We all have one. You know, that voice in your head that is quick to judge all the things that you’re doing wrong. It’s the voice of “not doing enough,” “not enough” and “too much.” The one that says you sounded like an idiot at that work meeting, or that you’re clearly a failure because you didn’t follow through on your goal of clearing the clutter off your desk over the weekend.
Sometimes the voice is loud and clear, like a bully that’s got a megaphone and too much time on its hands. Other times the voice is more subtle, showing up in tense shoulders and a tight chest, a hot feeling of shame that washes over you and makes you want to hide out in your bed.
So why the hell would we be talking about making friends with the inner critic? Why not fight back and banish it forever?
The truth is, the more we fight against the parts of ourselves that we don’t like or don’t want around, the more they fight back.
I often use the metaphor of trying to push one of those inflatable beach balls down under water – the harder you push, the stronger the beach ball pops back up. What if, instead, we could shift our relationship to the inner critic? What if we could even come to appreciate what it’s trying to do for us?
As it turns out, taking the “befriending” approach actually helps the inner critic relax and give us more space to focus on the things that really matter, like nurturing that creative hobby you’ve been putting off because the inner critic keeps telling you that you’re not “creative enough.”
Here are a few tips for shifting your relationship with your inner critic from enemy to ally:
Name it to tame it
Is it just one voice or many? What does it look like? Get curious about how your inner critic is showing up – you might even get an image of a cartoon character or a favorite bully from a TV show you love to hate. It can also be more abstract – maybe it shows up in a particular shape, color or sound.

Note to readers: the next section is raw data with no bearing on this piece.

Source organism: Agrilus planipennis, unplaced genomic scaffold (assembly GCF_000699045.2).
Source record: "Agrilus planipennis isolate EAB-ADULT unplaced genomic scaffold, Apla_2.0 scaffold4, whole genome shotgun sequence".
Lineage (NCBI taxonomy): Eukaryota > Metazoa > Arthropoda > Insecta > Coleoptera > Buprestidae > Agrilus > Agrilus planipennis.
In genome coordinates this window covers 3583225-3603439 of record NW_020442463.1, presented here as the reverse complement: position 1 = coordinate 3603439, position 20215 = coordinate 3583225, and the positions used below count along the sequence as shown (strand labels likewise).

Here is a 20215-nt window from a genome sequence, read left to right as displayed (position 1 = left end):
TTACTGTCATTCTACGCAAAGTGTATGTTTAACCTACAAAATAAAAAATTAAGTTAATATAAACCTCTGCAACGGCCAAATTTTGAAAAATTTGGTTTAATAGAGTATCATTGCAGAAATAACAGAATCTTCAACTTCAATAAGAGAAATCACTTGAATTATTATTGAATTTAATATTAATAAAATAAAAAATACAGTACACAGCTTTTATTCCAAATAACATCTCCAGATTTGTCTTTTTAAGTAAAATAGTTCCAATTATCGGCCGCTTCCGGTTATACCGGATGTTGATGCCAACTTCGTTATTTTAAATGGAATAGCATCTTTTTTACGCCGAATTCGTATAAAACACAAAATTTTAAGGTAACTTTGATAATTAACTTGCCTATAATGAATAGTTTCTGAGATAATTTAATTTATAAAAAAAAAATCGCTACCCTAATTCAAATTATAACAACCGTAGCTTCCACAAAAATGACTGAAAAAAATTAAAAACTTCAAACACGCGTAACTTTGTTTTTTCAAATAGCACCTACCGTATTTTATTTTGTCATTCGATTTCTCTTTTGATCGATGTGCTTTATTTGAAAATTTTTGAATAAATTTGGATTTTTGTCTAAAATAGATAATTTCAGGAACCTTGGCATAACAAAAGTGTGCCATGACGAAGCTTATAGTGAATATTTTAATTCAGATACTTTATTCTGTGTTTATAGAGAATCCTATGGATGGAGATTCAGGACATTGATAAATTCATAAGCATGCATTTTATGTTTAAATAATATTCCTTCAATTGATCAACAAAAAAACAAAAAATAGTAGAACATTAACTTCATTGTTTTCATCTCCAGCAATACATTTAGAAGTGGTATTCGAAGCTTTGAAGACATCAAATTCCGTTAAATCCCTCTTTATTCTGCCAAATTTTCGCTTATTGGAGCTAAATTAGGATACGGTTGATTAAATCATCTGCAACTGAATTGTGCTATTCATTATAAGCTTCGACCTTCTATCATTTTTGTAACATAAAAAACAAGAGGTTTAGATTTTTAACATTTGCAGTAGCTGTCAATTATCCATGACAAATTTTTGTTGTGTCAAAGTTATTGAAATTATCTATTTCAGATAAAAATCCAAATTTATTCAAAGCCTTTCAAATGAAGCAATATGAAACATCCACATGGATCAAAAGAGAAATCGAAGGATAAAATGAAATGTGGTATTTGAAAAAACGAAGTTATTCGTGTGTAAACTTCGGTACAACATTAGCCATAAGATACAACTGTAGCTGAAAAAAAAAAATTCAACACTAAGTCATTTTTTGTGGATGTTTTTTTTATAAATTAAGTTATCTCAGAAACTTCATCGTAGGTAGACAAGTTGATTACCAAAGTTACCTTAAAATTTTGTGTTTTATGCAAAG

When we give the inner critic an actual form, it begins to lose some of its power. It’s also a way to practice a fancy psychological term called “externalizing,” which basically means giving concrete shape to an abstract inner process. This can help give us some space from the emotional sting of the inner critic’s barrage of insults.
Acknowledge and validate your feelings
The fact is, our inner critics can be really good at getting us right where it hurts the most. They know our most sensitive and vulnerable places, and often put a ton of pressure on us. This can lead to all kinds of “big” feelings like shame, guilt, anxiety and hopelessness.
Just as we’re not trying to push away the inner critic, it’s also important not to push away the feelings associated with it. This is a great time to practice self compassion. Start by noticing where the feeling is showing up in your body, name that it hurts, send a message of kindness to it, and remember that you’re not alone in this experience of suffering.
Get curious about how it’s trying to help
At its core, the inner critic just wants to protect you from bad stuff happening. From a place of curiosity, you can begin to ask what your inner critic is afraid would happen if it stopped doing its job of reminding you of all the ways you’ve messed up.
Maybe your inner critic really wants you to make sure that you don’t lose your job because it’s afraid of ending up destitute, or maybe it wants to prevent you from putting yourself out there with potential dates because it can’t bear the thought of rejection. Once you get to the bottom of its fears and what it’s trying to help you out with, you can send it appreciation for how it’s trying to keep you safe.
Be patient with yourself
Shifting your response and relationship to your inner critic takes time, practice, and patience. We can’t necessarily control our thoughts and feelings, but we can control our response to them so we’re not adding more pain on top of what’s already there.
Treat your inner critic like you would a fearful friend or child. Get curious about what its concerns are while also holding some perspective. If it starts to feel like the inner critic is the one driving the car of your life, don’t shove it in the trunk, but do ask it to take a seat in the back so you (not the critic) has the wheel.
Reach out for help
You don’t have to go it alone. One of my favorite things to do is to help my clients on the
journey of getting to better know, understand and radically shift how they respond to their inner critics. Reach out today to schedule a free consultation.